JOPLIN, Mo. — The U.S. Surgeon General issued an advisory last December to address “the urgent need to address the nation’s youth mental health crisis.” It was specifically related to the COIVD-19 pandemic’s effects on kids, citing that the issue was alarming even before the pandemic began.

A local program has been helping for the past several years.

“This program was a huge deal for me,” said Emily Allen, Former Resident.

As Emily walks through an apartment in Ozark Center’s Pre-Adult Transitional Housing, or “PATH” program, she remembers the time she spent there in 2010 when she was 20 years old.

“I didn’t have a super stable home life and I wanted to kind of be able to keep a job and be able to make my appointments,” she said.

She was battling depression and was left with the task of taking care of family members at home, until a caseworker told her about the apartments.

“Learn kind of how to just take care of myself, have the opportunity to only take care of myself, and, if it wasn’t for this program, I wouldn’t have gotten my first job at a bank,” Emily said.

“We have 16 apartments here for children ages 17 up to 25, and they can live here, they can get case management services, therapy, medication management, and they can have their mental health treatment all within Will’s Place,” said April Gordon, Will’s Place Assistant Director.

Gordon says residents in the program also learn independent living skills.

“We do group therapy here on the site. We teach them budgeting skills, job interviewing skills, help them with searching for jobs. They learn social skills. And then they can also still go to school while they’re here. They can go to college, and so they help them with researching what career opportunities they would want to do in the future,” Gordon added.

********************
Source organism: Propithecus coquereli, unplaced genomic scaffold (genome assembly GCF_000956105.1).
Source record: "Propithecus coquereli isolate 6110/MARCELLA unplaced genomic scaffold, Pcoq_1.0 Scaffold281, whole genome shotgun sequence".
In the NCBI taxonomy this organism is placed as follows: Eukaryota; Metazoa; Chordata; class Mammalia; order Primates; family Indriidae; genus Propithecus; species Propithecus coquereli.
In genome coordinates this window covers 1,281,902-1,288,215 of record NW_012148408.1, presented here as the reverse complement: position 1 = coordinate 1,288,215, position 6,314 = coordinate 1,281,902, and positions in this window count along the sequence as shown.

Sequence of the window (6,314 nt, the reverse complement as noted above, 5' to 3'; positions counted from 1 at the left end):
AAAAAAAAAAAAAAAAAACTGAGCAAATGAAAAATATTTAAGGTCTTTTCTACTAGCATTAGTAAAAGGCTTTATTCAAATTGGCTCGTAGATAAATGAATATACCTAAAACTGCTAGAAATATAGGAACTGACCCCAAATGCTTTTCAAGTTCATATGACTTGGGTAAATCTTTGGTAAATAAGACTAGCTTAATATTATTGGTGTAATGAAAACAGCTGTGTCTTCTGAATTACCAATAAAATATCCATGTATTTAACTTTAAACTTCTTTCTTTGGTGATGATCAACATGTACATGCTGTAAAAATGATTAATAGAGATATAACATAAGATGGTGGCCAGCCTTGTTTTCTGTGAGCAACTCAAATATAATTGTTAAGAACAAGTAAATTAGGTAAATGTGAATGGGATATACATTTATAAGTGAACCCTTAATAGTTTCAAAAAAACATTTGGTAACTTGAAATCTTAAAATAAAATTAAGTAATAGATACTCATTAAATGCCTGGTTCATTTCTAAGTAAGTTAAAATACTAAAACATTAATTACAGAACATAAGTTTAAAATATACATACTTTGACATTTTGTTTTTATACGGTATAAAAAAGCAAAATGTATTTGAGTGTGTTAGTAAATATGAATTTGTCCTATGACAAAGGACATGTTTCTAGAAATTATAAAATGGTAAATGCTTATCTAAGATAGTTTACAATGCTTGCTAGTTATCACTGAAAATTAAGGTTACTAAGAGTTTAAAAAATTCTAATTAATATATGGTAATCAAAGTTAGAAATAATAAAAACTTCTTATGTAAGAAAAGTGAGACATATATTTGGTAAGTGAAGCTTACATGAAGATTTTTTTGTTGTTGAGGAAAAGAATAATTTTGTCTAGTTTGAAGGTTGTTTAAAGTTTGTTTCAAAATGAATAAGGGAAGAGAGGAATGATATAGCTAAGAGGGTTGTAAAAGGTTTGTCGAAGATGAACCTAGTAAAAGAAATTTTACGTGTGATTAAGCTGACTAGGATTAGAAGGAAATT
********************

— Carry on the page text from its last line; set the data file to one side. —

The residents usually build a sense of community and, in a way, help each other succeed.

“I might have had a little bit more of life skills, cleaning, laundry skills, and so I maybe helped someone else. And, then, other people had skills that I didn’t,” Emily said.

“We have people that have gone onto have fairly successful jobs, reduce substance use to staying clean and sober, going through school, graduating,” added Gordon.

For example, Emily is now thriving, married, has a stable job snd she wants to work with her banking peers, as well as use her experience, to give back to the program that did so much for her.

“Budgeting, balancing, any question and answers that these young adults may have that have never had a bank account before, we want to be there to provide for that assistance,” said Emily.

If you know anyone struggling with their mental health and they need someone to talk to, the Suicide Prevention Lifeline is now a simple three numbers, 9-8-8.

You can call or text and be directly connected with a crisis counselor.